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Now that freshmen can play football with the big boys, coaches have something new to cheer—or groan—about

Remember the olddays, about eight or 10 minutes ago, when a freshman football player wasexpected to fumble every other carry because he always had one hand on theClearasil? Remember when freshmen were those guys around the fraternity houseshining shoes and mixing martinis for the suave sophomores who knew how to letthe sweater hang just right? Remember when freshmen were lucky if they couldget a date to go to the pancake house with a humpbacked, gotch-eyed leper whohad never even heard of Merle Haggard? Remember when freshmen weren't evenpeople?

Well, in thefirst place, those days were all fantasy, anyhow. A fantasy created by a paradeof coaches who discovered long ago that they could lean on the alibi of youthwhen explaining interceptions and baroque pitchouts. Freshmen have forever beenold enough to send off to war, so where did it ever say in embossed goldlettering that an 18-year-old wasn't smart, strong, big or fast enough to doanything a 19-year-old or 20-year-old could do? It didn't. And now a whole pileof freshmen are proving it in college football in the most high-powered era thegame has known. Every Saturday they've been doing it. As Texas' Darrell Royalsays, "I guess it proves that if a dog's going to bite you, he'll bite youwhen he's a pup."

The pups wereadmitted last January when the NCAA major colleges sat up on their hind legsand tried to do something about the higher cost of triple options, or so theysaid. Freshmen are now eligible for the varsity just like they always were inother times of strife, such as during world wars and police actions on foreignsoil. Only now the strife is financial, what with the rising expense ofmaintaining a squad and artificial turf and recruiting and two dozenassistants. Presumably with freshmen eligible, fewer scholarships have to begiven for football. That was the logic.

Of course, thecoaches of the elite took it personally. They almost unanimously looked uponthe legislation as a trick to damage their recruiting, a way to help out thehave-nots. A good athlete would now avoid a Nebraska, for example, where therewould be a lot of competition, in favor of an Oklahoma State, where he couldprobably earn a starting position as a rookie.

In fact,Nebraska's Bob Devaney, with his tongue poking not only through his cheek butpractically through his cocktail glass, said, "When NCAA people meet in aplace like Hollywood, Fla., what else are they going to do but pass a stupidrule like the freshman thing? If they'd met at Scranton, Pa., they'd get thehell out of there so fast they wouldn't have time to make such a ridiculousdecision."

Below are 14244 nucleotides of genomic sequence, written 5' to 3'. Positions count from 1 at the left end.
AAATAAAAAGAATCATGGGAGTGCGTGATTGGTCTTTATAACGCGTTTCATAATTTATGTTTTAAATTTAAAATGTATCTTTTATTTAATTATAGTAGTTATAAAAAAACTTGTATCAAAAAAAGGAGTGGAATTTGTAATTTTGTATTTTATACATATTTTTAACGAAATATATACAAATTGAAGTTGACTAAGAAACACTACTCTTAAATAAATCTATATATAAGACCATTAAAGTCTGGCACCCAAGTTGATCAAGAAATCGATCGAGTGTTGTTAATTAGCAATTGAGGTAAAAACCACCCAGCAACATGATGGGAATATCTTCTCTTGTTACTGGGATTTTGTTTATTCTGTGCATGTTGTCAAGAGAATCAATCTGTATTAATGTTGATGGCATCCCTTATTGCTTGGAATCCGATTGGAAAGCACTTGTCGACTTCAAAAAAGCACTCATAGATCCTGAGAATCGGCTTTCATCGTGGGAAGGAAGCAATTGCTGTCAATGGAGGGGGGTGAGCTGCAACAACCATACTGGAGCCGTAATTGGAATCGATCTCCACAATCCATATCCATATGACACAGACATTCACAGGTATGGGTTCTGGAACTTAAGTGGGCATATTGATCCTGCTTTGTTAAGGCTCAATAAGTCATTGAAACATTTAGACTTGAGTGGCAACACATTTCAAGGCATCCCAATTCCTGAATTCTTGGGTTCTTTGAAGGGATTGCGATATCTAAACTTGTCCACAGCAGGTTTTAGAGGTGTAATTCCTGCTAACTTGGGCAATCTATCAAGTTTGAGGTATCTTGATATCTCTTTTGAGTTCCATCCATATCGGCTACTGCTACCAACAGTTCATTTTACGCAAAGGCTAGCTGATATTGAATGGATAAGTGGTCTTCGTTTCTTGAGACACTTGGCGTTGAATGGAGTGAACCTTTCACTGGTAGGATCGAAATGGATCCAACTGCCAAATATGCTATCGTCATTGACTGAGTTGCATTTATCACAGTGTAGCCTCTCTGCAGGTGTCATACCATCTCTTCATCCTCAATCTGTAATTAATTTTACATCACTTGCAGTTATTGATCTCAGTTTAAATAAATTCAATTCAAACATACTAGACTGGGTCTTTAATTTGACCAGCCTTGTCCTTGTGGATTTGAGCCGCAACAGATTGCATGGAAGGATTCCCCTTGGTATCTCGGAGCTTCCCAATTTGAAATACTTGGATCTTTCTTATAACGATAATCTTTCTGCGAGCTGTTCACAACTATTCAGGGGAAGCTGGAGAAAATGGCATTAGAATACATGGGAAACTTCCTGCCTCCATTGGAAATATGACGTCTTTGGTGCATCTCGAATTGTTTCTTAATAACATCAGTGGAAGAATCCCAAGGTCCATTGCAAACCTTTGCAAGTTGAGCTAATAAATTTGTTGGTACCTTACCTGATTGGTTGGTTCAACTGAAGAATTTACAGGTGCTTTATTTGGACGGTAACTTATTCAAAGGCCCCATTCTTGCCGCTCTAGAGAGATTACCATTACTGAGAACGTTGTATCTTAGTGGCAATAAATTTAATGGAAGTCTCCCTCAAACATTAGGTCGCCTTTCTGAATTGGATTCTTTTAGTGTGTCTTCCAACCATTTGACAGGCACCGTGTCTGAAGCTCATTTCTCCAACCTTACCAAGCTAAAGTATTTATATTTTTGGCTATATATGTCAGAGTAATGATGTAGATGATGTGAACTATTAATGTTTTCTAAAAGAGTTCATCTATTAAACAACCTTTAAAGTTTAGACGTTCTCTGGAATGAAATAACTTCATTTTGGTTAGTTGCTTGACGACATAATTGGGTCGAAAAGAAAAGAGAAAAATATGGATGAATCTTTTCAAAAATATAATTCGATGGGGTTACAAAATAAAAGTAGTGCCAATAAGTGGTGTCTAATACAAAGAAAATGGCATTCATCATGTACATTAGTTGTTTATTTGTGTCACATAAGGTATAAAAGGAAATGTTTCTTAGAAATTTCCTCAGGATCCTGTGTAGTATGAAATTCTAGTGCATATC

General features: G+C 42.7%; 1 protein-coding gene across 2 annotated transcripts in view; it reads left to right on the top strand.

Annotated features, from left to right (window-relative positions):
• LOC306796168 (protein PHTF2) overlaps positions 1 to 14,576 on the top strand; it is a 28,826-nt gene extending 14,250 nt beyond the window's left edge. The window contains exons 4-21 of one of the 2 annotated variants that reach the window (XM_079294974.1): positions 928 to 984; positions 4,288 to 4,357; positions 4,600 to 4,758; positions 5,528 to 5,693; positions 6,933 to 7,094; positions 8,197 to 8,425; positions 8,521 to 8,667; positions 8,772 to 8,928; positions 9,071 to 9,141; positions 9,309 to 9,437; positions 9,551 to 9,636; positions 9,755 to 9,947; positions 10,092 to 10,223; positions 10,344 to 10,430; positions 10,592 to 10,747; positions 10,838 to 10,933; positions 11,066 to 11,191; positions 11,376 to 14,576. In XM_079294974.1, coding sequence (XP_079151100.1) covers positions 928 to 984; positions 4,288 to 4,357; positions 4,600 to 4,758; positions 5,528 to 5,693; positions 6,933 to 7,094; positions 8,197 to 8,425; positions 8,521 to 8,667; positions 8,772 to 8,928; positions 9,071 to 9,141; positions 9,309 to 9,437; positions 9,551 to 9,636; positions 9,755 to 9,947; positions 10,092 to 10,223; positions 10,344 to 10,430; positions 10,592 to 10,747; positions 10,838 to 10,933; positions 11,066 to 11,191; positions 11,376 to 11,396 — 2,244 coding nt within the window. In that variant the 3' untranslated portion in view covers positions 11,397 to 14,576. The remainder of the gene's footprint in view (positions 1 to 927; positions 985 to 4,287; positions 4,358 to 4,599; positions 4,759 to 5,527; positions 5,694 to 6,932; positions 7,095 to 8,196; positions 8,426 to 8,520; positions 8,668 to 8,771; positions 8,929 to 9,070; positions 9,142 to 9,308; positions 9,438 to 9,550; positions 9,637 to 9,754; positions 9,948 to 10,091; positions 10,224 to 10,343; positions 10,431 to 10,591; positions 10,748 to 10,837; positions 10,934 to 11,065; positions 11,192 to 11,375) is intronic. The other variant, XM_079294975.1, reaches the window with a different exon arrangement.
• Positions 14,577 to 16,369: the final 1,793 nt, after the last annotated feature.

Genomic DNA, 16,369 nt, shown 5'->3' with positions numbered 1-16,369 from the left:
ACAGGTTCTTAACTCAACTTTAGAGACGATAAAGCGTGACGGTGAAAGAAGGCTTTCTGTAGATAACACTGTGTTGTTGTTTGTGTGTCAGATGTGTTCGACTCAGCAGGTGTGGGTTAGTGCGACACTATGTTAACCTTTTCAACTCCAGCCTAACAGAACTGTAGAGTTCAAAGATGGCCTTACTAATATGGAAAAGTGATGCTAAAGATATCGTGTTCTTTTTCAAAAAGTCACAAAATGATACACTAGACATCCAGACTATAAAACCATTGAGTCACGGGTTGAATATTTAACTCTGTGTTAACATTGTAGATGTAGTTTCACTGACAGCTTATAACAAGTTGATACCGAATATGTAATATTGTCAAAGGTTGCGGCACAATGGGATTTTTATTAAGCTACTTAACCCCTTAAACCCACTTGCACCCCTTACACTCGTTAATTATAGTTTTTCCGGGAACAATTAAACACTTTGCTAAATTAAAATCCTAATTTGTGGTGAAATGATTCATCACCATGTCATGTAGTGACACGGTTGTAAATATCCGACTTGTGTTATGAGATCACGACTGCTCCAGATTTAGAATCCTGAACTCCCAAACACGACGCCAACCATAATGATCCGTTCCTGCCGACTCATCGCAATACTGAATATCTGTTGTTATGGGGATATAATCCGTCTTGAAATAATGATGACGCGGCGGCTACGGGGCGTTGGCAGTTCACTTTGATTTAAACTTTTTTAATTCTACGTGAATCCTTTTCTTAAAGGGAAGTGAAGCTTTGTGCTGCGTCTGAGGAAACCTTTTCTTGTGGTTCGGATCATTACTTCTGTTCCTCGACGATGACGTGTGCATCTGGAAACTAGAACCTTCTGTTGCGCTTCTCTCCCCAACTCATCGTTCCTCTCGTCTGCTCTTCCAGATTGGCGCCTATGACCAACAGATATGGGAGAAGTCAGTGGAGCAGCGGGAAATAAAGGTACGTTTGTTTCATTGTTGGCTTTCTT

The cries thatfreshmen wouldn't be able to help any good team—not really—were loud andfar-flung. Kansas' Don Fambrough said you can't win in the Big Eight with verymany sophomores in your lineup, so how are you going to win with freshmen?Oklahoma's Chuck Fairbanks said last spring, "I wouldn't expect a freshmanto help out in a program like ours." Devaney said he didn't want to see afreshman unless he was Johnny Rodgers. John McKay asked what a freshman was.Bear Bryant said he didn't even like freshman coaches. And Woody Hayes didn'tunderstand the question.

What hashappened, of course, if you have lately been hearing such names as the BuckeyTwins (see cover), or Archie Griffin, or Kerry Jackson, or Wayne Morris, or DonTaylor, or Quinn Buckner—or any number of others—is that at least three dozenmajor teams, including most of the Alabamas and Oklahomas, have made theremarkable discovery that some freshmen are not only plenty O.K. but can makeconsiderable contributions toward winning games.

Even the moststubborn of coaches predicted something like this might happen by midseason.The unique first-year player will "break in," they said. Here andthere. The extremely mature kid, they said, who had benefited from exceptionalhigh school coaching and had a real "want-to" about him.

But the fact is,a lot of them broke in right away, from the very beginning more than a monthago. Sometimes he was an offensive guard like Alabama's Greg Montgomery andsometimes he was a quarterback like Kent State's Greg Kokal, who passed histeam to a victory over Ohio U. before he had even attended a college class.Sometimes he was a defensive tackle like LSU's Steve Cassidy and sometimes hewas a linebacker like Iowa's Andre Jackson, who went out and started leadingthe Big Ten in tackles. Sometimes he was a substitute like Pacific's BruceKeplinger, who suddenly found himself playing quarterback against Washingtonand LSU when the starter was hurt. And sometimes he was a Goliath of anoffensive tackle like 17-year-old Ron Hunt at Oregon, who has merely beenlabeled "the find of the century" by his coach, Dick Enright. Oregon,incidentally, used seven freshmen in its 15-13 upset of Stanford last Saturday,and Enright said, "Oh, how I love those freshmen."

The most notable,however, are the ones who have been in the headlines all season long, the oneswho first made the losing coaches say, "You mean to tell me he's afreshman?"

How about theBuckey Twins of North Carolina State? Dave throws, Don catches, and the schoolhasn't been this excited since Roman Gabriel was around, somewhere near thetime of Lillian Russell. The Buckey Twins are exactly that, identical. Theywear the same clothes, think the same thoughts and come from the same Akron,Ohio. And after they had stepped forward in mid-September and thrashed Syracuse43-20 with a lot of throwing and catching, Ben Schwartzwalder said, "Theyhave amazing poise for their age."

Confidence, too."We knew we'd have a chance to play early if we went to State," saysDon, the catcher. "We've got the best offense in the United States. We canmove the ball on anybody. By the time we're seniors, State will be in the top10."

The Buckeys havealready made a lot of believers. When N.C. State whipped East Carolina 38-16last week, it put State's record at 4-2-1, and both of the losses weresqueakers. In the old grudge match against North Carolina, with both freshmenhaving a good afternoon, they lost 34-33 only because State tried a two-pointconversion and failed.